Composition programs and practices in Sweden: Possibilities for cross-fertilization with the United States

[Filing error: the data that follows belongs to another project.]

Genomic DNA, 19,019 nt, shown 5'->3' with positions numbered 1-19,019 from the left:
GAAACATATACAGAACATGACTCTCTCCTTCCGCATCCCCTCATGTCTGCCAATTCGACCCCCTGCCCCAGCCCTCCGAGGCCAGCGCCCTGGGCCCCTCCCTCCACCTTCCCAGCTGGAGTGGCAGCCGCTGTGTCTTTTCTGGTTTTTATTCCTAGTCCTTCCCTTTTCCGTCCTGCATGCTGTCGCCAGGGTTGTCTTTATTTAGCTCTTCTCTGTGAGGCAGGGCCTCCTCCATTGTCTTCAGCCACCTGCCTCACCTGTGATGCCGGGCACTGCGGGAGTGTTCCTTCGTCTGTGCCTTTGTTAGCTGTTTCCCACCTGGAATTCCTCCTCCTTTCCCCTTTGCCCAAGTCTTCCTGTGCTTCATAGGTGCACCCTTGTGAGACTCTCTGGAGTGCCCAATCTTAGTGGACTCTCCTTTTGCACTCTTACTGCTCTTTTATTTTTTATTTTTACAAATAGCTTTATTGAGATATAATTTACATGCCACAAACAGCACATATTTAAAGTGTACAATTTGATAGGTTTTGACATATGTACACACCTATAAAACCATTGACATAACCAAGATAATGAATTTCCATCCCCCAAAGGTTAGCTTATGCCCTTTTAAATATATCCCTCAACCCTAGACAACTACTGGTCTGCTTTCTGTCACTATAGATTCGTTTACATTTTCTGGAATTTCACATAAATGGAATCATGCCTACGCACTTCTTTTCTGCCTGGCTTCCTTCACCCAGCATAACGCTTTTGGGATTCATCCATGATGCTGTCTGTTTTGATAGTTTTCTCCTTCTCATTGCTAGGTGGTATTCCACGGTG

This dissertation contributes to several of the discussions that are taking place within the field of rhetoric and composition at this particular time: about the nature and definition of academic literacy; about the impact of a heterogeneous and multicultural student population on literacy practices in the academy; about the issue of academic socialization; and about the advantages and disadvantages of traditional first-year composition courses. Most importantly, this work is a contribution to cross-national research and an attempt to open up the field of composition to recognize and include voices other than the ones from North America. Even though the differences in political, academic, and cultural contexts make comparisons difficult, researchers and practitioners in the United States and Sweden can learn to question the status quo of some of their own practices by gaining a different perspective. Chapter I presents the rationale for a research project that compares and contrasts academic writing in Sweden and the United States, presents a literature review and the guiding research questions. Also, it outlines some important differences between the political, social, cultural, and educational historical contexts and provides as much background information about Scandinavian Swedish writing research and literacy practices as the author has deemed necessary to situate her readers. Key words such as literacy, literacy practices, and democracy are introduced. Chapter II presents the primary research site: S√∂dert√∂rns h√∂gskola, in the south part of Stockholm, Sweden, and describes the ethnographic methodology used for the study of academic literacy at this institution. Chapter III is devoted to "thick description" of literacy practices in Sweden, based on observations of writing/rhetoric classrooms at S√∂dert√∂rn and on interviews. Chapter IV discusses and analyzes writing centers at Swedish universities, starting with Språkverkstan, the writing center at S√∂dert√∂rns h√∂gskola, and compares and contrasts a young writing center to an established American writing center. Chapter V focuses on two so-called C-essays, examples of the long research essay that most Swedish students have to write before they earn their bachelor's degree. Chapter VI sums up what Swedes and Americans can learn from each other's writing programs and literacy practices and outlines some directions for future research.